Martin Delany, Frederick Douglass, and the Politics of Representative Identity
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Description: The differences between Frederick Douglass and Martin Delany have historically been reduced to a simple binary pronouncement: assimilationist versus separatist. Now Robert S. Levine restores the relationship of these two important nineteenth-century African American writers to its original complexity. He explores their debates over issues like abolitionism, emigration, and nationalism, illuminating each man's influence on the other's political vision. He also examines Delany and Douglass's debates in relation to their own writings and to the work of Harriet Beecher Stowe. Though each saw himself as the single best representative of his race, Douglass has been accorded that role by historywhile Delany, according to Levine, has suffered a fate typical of the black separatist: marginalization. In restoring Delany to his place in literary and cultural history, Levine makes possible a fuller understanding of the politics of antebellum African American leadership.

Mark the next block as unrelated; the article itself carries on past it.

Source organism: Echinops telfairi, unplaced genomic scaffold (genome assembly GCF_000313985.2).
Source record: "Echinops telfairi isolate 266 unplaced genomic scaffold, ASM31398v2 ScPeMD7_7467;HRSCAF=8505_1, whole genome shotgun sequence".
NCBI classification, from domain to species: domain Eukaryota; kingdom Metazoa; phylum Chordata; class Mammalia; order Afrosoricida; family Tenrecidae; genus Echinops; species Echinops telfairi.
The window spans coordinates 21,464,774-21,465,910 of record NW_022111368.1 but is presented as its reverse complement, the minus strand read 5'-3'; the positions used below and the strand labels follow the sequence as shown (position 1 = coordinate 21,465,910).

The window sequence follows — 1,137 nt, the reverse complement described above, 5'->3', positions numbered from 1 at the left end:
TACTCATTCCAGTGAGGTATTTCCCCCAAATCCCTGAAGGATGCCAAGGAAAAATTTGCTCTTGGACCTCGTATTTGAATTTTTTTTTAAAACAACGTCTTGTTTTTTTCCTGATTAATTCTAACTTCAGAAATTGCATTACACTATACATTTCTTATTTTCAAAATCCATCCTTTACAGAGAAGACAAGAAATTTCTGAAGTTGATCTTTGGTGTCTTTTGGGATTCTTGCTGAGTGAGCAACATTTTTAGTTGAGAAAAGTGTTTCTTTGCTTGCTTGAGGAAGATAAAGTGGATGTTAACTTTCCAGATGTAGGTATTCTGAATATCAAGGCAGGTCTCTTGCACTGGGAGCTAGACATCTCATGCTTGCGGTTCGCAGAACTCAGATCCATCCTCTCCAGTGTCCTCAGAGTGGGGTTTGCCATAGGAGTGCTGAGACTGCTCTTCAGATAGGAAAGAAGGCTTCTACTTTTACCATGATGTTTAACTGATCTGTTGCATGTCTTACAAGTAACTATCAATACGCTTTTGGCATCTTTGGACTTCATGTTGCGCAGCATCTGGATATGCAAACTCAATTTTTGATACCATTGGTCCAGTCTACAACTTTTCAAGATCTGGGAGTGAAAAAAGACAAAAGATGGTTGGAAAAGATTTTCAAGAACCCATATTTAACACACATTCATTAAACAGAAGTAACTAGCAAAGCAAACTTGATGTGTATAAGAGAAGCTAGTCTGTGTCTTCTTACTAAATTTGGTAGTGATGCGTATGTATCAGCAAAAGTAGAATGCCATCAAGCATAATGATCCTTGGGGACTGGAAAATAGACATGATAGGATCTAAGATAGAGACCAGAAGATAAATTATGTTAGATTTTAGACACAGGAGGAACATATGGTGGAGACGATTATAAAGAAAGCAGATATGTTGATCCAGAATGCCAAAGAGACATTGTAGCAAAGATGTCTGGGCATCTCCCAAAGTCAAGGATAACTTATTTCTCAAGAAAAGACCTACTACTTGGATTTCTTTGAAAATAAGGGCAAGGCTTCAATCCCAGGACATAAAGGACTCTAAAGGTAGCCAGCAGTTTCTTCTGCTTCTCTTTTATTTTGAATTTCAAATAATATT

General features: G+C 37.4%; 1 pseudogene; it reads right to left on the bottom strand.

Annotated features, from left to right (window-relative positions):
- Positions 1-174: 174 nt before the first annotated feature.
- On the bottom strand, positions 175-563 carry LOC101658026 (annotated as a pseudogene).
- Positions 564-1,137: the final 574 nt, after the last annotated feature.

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All the information you need in one place! Each Study Brief is a summary of one specific subject; facts, figures, and explanations to help you learn faster.
List price: $42.00
Copyright year: 1997
Publisher: University of North Carolina Press
Publication date: 5/20/1997
Size: 6.75" wide x 9.25" long x 0.75" tall
Robert S. Levine is professor of English and Distinguished Scholar-Teacher at the University of Maryland, College Park. His most recent book is Dislocating Race and Nation: Episodes in Nineteenth-Century American Literary Nationalism.
|Introduction Representative Men|
|Western Tour for the North Star: Debating Black Elevation|
|A Nation Within a Nation: Debating Uncle Tom's Cabin and Black Emigration|
|Slaves of Appetite Temperate Revolutionism in Douglass's My Bondage and My Freedom|
|Heap of Witness: The African American Presence in Stowe's Dred|
|The Redemption of His Race Creating Pan-African Community in Delany's Blake|
|Epilogue True Patriotism/ True Stability|